While direct fossil evidence has not been found, Smilodon are sometimes envisioned as being pack hunters in a similar fashion to modern day lions. Although perhaps not the fastest of runners, two or three Smilodon jumping upon a large prey item could have used their combined strength and body weights to wrestle their prey to the ground. Once restrained, one of the Smilodon would then be able to finish the prey off with a bite to the neck, severing the arteries and closing the windpipe.
Although the large 'sabre teeth' of Smilodon appear to be devastating weapons, they were actually very fragile for canine teeth. Just as you can use a lever to magnify force to lift an object, the oversized teeth would also have been susceptible to magnified forces. Smilodon also had weaker jaw muscles than many other large cats that had smaller teeth, perhaps as an adaptation to reduce exposure to potentially teeth breaking stresses. However, weaker muscles would also allow Smilodon to open its mouth wider, and as we shall see, that is a vital adaptation.
A key feature of the jaws is the enormously wide gape. Compared to one of today’s lion's that can open their mouths to 60 degrees, Smilodon could double this by opening its mouth to 120 degrees. Although impressive on paper, this is actually a very necessary adaption if it were to get full use of its teeth without also being handicapped by them. Considering that the teeth were up to 28centimetres long, the lower jaw would barely clear the bottom of the teeth if it could only open by 60 degrees.
may have also been a
delicate eater due to the two larger teeth getting in the way of the
smaller canine teeth. This would mean that Smilodon
had to take
smaller bites from a carcass as the large teeth were not suitable for
tearing off large chunks. They may however have helped to hold bones
in place while Smilodon chewed on them with its
rear teeth, although the weaker jaw muscles probably meant that Smilodon
did not spend much time trying to crack open bones.
Returning to the above proposal of pack hunting in Smilodon, there are two areas of support for this theory. The first is the paleopathology of Smilodon remains. Many of these specimens show signs of injuries to bones and the areas of muscle attachment that are so serious they would take weeks, and even months to heal, and would be enough to prevent a Smilodon from actively hunting. In solitary creatures these wounds would mean that the animal could not hunt and would actually starve to death, but many of the Smilodon specimens show that they healed. This means that the injured Smilodon had to get its food from somewhere while it recovered, and one explanation is that it was supported and fed by other members of the group. This behaviour can be observed in prides of lions today.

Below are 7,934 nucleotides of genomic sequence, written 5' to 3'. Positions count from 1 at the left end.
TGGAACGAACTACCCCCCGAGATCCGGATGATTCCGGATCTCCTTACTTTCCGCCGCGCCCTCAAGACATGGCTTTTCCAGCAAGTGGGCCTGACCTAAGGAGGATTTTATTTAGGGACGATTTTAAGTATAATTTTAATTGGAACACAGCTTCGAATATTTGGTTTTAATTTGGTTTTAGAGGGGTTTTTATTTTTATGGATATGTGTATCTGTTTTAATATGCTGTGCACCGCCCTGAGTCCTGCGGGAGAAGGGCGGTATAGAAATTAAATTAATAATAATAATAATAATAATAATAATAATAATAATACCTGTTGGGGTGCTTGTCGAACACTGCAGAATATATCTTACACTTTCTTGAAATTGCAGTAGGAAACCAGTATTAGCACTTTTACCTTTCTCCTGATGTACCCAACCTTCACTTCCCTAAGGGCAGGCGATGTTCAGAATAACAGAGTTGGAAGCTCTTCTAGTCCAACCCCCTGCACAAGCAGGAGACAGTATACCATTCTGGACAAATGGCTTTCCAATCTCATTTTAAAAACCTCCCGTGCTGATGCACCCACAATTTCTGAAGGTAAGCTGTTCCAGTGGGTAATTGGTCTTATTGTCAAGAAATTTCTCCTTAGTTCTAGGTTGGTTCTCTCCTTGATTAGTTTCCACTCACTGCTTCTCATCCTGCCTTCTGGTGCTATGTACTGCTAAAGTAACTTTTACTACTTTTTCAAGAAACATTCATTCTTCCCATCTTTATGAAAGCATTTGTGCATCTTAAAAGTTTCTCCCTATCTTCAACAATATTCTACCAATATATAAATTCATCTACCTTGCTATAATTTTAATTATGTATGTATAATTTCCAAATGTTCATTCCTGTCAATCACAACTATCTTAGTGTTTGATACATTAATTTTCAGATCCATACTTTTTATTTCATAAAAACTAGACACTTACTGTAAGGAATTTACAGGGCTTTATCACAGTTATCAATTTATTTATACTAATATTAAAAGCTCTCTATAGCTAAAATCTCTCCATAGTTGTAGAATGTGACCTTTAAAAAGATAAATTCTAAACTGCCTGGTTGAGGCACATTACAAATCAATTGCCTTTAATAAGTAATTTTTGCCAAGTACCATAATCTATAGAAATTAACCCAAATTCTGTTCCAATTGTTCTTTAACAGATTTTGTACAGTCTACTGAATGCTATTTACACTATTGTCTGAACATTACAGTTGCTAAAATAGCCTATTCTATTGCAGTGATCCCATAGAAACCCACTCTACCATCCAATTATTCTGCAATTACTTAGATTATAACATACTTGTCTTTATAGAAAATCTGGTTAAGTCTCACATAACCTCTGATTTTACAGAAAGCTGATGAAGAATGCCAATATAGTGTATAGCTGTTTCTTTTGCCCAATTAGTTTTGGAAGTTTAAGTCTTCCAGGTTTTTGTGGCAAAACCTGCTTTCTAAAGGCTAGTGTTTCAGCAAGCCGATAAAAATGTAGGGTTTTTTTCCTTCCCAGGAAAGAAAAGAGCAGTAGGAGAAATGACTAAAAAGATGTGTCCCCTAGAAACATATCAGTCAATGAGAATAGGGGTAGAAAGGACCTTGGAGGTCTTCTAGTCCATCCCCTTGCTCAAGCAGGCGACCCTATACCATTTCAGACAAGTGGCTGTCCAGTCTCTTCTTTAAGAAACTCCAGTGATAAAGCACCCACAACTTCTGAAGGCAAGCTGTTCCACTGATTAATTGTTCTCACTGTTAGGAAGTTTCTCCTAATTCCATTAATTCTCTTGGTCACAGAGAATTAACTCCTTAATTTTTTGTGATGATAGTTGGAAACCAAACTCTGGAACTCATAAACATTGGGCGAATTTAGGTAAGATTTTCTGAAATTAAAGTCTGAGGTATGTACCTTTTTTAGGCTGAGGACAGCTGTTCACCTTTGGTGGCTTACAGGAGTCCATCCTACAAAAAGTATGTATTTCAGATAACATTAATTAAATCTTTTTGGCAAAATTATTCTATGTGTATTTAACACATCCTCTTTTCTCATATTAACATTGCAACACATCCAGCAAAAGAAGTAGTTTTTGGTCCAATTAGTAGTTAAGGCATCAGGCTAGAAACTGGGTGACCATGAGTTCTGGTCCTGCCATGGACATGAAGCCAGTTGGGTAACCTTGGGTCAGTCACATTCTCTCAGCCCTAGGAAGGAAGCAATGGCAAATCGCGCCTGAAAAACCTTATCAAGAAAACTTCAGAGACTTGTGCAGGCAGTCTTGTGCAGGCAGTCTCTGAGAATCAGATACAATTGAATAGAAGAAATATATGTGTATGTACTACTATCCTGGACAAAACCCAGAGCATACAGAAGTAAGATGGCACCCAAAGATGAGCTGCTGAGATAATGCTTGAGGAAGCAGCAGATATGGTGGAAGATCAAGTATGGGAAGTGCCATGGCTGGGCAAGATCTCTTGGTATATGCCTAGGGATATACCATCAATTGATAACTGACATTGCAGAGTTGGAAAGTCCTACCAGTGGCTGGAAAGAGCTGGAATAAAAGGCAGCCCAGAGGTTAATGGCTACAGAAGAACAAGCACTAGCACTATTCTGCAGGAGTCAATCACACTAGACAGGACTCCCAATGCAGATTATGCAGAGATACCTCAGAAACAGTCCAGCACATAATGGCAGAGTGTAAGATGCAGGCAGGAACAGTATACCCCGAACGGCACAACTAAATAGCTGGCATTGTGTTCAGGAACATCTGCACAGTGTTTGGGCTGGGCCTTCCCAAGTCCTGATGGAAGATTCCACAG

A second piece of support references a study of African carnivore reactions to the sounds of distressed animals. When the investigative team played back the sounds, they noticed that social carnivores would approach the sounds, whereas solitary ones would typically give them a wide birth. This suggests that when smaller carnivores hear the distress calls, they know that not only are larger carnivores coming to investigate, they are coming in their numbers too. A smaller carnivore is smart enough to know that if it goes to an area where large predators are not just present but numerous, it will likely end up being killed and eaten too.
This scenario is quite plausible for the La Brea Tar Pits and the parallels that can be drawn between this study and the fossil evidence of la Brea, gives a very good indication to the social interaction of not just Smilodon, but other ancient predators such as dire wolves.